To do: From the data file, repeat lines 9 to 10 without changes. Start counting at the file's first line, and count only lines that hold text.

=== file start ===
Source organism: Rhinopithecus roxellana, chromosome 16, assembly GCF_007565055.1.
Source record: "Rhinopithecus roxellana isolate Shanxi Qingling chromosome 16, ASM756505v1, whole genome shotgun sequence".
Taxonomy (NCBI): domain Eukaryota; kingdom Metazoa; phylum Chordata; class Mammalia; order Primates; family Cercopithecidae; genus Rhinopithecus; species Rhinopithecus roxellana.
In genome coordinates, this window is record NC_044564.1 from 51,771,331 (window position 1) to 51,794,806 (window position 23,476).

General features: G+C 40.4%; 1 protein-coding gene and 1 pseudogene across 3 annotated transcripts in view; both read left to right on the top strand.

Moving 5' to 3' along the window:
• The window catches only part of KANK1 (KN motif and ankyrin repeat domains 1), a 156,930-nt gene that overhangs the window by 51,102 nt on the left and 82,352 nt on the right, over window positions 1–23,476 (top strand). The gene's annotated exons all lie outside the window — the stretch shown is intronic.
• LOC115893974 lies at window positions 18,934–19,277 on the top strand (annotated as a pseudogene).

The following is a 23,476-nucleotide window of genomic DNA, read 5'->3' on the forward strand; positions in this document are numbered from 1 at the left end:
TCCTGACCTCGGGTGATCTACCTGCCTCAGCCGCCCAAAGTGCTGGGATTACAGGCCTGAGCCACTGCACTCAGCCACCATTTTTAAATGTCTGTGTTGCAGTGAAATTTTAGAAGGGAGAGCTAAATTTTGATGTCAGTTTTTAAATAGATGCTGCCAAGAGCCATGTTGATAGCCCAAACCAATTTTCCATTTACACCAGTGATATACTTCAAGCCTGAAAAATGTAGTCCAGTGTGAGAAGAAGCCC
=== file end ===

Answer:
The following is a 23,476-nucleotide window of genomic DNA, read 5'->3' on the forward strand; positions in this document are numbered from 1 at the left end:
TCCTGACCTCGGGTGATCTACCTGCCTCAGCCGCCCAAAGTGCTGGGATTACAGGCCTGAGCCACTGCACTCAGCCACCATTTTTAAATGTCTGTGTTGCAGTGAAATTTTAGAAGGGAGAGCTAAATTTTGATGTCAGTTTTTAAATAGATGCTGCCAAGAGCCATGTTGATAGCCCAAACCAATTTTCCATTTACACCAGTGATATACTTCAAGCCTGAAAAATGTAGTCCAGTGTGAGAAGAAGCCC